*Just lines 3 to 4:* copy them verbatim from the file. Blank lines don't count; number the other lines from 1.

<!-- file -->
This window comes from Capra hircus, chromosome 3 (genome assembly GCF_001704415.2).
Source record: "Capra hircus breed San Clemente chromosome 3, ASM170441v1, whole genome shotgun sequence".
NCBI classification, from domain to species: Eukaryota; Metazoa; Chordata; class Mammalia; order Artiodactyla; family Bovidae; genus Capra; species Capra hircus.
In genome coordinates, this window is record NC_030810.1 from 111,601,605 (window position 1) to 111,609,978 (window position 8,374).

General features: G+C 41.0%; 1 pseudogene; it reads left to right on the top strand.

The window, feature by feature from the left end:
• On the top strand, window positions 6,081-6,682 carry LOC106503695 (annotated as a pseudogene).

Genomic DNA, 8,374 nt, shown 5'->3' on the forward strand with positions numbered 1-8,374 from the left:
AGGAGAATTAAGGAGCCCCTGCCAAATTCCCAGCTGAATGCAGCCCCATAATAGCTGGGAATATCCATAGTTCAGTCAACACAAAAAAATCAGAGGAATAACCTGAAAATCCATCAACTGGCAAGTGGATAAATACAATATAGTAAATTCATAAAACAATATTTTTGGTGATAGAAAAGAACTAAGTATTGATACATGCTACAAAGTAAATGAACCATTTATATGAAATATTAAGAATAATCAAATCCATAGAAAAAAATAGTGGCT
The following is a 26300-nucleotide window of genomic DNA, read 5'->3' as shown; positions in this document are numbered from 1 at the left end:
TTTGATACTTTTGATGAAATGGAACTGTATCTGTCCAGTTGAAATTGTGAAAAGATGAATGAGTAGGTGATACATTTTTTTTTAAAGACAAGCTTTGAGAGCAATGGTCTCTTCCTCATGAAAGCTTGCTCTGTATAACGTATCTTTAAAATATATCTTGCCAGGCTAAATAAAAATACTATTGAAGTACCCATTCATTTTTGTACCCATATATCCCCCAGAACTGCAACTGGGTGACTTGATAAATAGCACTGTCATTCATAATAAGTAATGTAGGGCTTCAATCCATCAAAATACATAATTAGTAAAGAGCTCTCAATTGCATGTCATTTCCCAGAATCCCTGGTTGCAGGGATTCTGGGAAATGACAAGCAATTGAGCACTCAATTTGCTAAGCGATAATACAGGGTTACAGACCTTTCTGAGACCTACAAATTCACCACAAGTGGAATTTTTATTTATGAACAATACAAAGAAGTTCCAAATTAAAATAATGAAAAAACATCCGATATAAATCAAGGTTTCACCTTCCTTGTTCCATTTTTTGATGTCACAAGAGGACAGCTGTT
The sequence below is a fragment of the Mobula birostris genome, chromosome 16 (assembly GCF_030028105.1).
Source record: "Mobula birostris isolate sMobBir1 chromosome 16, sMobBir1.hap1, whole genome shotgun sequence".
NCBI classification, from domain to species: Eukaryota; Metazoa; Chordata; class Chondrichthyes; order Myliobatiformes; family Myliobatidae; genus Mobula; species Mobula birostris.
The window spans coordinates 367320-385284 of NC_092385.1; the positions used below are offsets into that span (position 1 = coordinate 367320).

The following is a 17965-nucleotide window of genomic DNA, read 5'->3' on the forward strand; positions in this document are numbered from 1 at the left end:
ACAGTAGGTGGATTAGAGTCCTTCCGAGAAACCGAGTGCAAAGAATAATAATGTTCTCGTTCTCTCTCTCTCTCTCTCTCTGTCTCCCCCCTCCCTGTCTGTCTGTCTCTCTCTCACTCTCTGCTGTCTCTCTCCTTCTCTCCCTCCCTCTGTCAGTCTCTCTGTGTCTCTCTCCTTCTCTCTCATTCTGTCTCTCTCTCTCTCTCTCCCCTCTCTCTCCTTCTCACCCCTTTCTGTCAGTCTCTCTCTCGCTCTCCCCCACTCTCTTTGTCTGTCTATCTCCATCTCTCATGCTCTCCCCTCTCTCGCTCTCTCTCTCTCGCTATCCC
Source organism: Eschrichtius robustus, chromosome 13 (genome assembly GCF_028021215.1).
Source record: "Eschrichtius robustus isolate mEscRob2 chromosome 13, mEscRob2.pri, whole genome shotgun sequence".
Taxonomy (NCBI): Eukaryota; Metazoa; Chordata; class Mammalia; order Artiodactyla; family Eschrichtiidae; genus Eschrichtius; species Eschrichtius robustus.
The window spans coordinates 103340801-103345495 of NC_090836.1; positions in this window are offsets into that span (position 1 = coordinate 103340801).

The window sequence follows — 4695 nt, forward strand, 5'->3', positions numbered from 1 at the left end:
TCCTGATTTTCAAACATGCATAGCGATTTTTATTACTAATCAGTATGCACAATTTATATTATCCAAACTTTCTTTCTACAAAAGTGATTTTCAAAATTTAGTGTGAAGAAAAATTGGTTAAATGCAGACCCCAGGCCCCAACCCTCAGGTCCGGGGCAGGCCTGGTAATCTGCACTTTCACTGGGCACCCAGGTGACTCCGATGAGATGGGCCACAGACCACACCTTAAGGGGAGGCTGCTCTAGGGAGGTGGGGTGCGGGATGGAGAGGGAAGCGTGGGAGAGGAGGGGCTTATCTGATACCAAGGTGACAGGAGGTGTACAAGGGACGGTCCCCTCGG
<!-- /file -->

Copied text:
NCBI classification, from domain to species: Eukaryota; Metazoa; Chordata; class Mammalia; order Artiodactyla; family Bovidae; genus Capra; species Capra hircus.
In genome coordinates, this window is record NC_030810.1 from 111,601,605 (window position 1) to 111,609,978 (window position 8,374).